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All Posts Tagged: JavaScript

Make Getty Embeds Responsive

In my post What to Consider before Using Free Getty Images one of the many caveats I outlined was the lack of responsive support in Getty’s iframe code. Of all the issues I raised, this one is actually pretty easy to get around. Background While the other points still preclude…

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Tags: css, html, JavaScript, mobile, usability, UX

ARIA Tabs

Last week I spent my Friday afternoon trying to get my head around how to apply ARIA properly to a tabbed interface. I even got so far as to map it out on my whiteboard and snap a photo so I could mull it over during the weekend. And then…

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Tags: accessibility, ARIA, css, html, JavaScript, standards, W3C, WAI

Letting Mobile Users See Desktop View of RWD Site

Bruce Lawson tweeted out a seemingly random musing today that I have pondered myself — what if, while on a mobile device and surfing a RWD web site, I want the desktop version of a site? There are many reasons as a user that this might be the case, ranging…

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Tags: browser, css, JavaScript, mobile, standards, touch, usability, UX

2012 Advent Calendars for Web Devs

Now that the (Western, my favorite) holiday season is upon us, the tradition of advent calendars whose chocolate is replaced with web-related tips and articles is back. This year’s crop is missing some from last year, but there’s still good stuff to be found. If you know of any others,…

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Tags: accessibility, css, html, internet, JavaScript, usability, UX

Use Twitter’s New Embedded Timeline without Slowing Your Page

Update: September 7, 2012 I misunderstood how browser load external JavaScript files when that load itself comes from embedded script. Ben Ward explained it to me and referenced this handy article, Thinking Async. The gist of the article is that using JavaScript to write in a call to a JavaScript…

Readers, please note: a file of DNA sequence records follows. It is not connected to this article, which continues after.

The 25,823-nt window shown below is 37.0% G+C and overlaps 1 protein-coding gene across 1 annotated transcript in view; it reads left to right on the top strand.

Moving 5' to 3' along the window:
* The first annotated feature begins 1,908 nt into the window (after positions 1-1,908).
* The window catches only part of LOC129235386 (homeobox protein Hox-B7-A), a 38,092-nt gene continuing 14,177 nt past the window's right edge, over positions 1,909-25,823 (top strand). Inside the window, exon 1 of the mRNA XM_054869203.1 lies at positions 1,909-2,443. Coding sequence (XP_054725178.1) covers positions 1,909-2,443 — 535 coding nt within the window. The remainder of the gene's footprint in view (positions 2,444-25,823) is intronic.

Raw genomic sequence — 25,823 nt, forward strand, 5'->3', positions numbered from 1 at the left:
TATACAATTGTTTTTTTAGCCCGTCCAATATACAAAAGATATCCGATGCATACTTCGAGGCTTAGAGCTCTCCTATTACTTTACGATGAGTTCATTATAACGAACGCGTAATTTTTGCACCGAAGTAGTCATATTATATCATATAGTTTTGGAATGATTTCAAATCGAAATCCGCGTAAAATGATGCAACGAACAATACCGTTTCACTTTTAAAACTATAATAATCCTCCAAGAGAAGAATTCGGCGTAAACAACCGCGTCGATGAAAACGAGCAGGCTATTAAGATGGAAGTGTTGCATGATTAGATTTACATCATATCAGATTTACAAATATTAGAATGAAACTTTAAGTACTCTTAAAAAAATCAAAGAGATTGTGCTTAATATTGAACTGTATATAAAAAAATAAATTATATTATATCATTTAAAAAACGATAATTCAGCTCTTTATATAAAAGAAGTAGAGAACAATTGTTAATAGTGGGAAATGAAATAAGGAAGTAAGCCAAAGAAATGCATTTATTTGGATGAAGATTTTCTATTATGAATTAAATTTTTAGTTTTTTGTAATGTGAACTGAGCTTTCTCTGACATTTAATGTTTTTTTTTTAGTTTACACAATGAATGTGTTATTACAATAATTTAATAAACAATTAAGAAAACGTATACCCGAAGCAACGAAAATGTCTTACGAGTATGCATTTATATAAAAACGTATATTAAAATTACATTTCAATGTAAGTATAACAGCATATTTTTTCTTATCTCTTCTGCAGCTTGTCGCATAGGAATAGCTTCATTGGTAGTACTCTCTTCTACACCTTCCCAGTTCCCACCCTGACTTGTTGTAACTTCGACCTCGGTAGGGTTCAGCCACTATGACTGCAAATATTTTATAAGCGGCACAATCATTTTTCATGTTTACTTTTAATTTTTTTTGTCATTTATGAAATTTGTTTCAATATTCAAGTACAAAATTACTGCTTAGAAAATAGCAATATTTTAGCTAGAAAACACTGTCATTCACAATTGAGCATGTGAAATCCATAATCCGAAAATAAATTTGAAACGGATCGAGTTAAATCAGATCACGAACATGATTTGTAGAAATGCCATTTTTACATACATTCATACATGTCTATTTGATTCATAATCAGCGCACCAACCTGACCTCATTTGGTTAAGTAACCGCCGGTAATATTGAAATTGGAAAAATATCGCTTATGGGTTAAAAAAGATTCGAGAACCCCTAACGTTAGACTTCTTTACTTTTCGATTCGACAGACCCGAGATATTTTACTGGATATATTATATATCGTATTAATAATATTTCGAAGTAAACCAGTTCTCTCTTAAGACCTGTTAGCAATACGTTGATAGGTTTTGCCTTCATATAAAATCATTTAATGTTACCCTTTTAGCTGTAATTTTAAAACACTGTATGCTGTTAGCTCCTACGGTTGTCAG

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Tags: html, JavaScript, social media, standards, Twitter

Codepen Has Handy Sharing Tools for Devs

There are plenty of online resources for playing around with code right in the browser, no server of your own needed, that you can then share with others. I have dabbled in them on and off but Codepen’s recent entrance has a couple additional features that I have found handy.…

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Tags: browser, css, html, JavaScript, standards

Changes to jQuery Browser Support

Currently, up to and including the jQuery 1.9 release (not out yet, but coming), jQuery actively supports the following browsers: Internet Explorer 6+ Firefox: Current -1 version Safari: Current -1 version Opera: Current -1 version Chrome: Current -1 version According to jQuery’s browser support page, any problem [in these browsers]…

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Tags: Internet Explorer, JavaScript, UX

Twitter Improves Site Speed by Dumping Hash-Bangs

Back in September 2010 Twitter changed how its site renders by pushing much of the processing to the web browser using JavaScript and hash-bang (#!) URLs. Today Twitter has announced it is essentially dumping that approach: To improve the twitter.com experience for everyone, we’ve been working to take back control…

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Tags: accessibility, JavaScript, standards, Twitter, UX

Ongoing Misunderstanding of Flash and HTML5

The latest article that uses absolutes and broad generalizations to imply an otherwise non-existent struggle between Flash and HTML5 is from UX Booth, “What the Demise of Flash Means for the User Experience.” To be fair to this article, I see regular missives on Flash vs. HTML5 and this particular…

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Tags: Adobe, browser, css, Flash, html, JavaScript, mobile, rant, standards, touch, usability, UX, W3C

Thoughts on Muse (Obvious Pun Avoided)

I downloaded and installed Adobe’s new web design tool, Muse (code name) (also at Adobe Labs) out of morbid curiosity. Just like Adobe Edge (which refuses to launch), I had very little expectation that this would be a fully-developed sales-ready product. Instead of getting into extensive detail about the quality…

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Tags: accessibility, Adobe, css, design, html, JavaScript, SEM, SEO, standards

More on HTML5 as DHTML

Guns don’t kill people, the bullets do that (unless you pistol-whip someone to death, which means you probably ran out of bullets). Similarly HTML5, JavaScript, CSS and even Flash aren’t dangerous on their own, but in the wrong hands and with the wrong motives they can do harm. I wrote…

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Tags: Adobe, css, html, JavaScript, rant, standards, W3C, whatwg

Don’t Let HTML5 Become the New DHTML

This photo represents some of the technologies (pint glasses) that HTML5 (t-shirt) is thought to encompass (drink). The horror of that concept is represented by the hands (defensive wounds coming).I had the pleasure of sharing some pints with Bruce Lawson and Chris Mills last week in London. While discussing what…

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Tags: css, Flash, fonts, html, JavaScript, mobile, rant, RSS, standards, SVG, video, W3C, whatwg, WOFF

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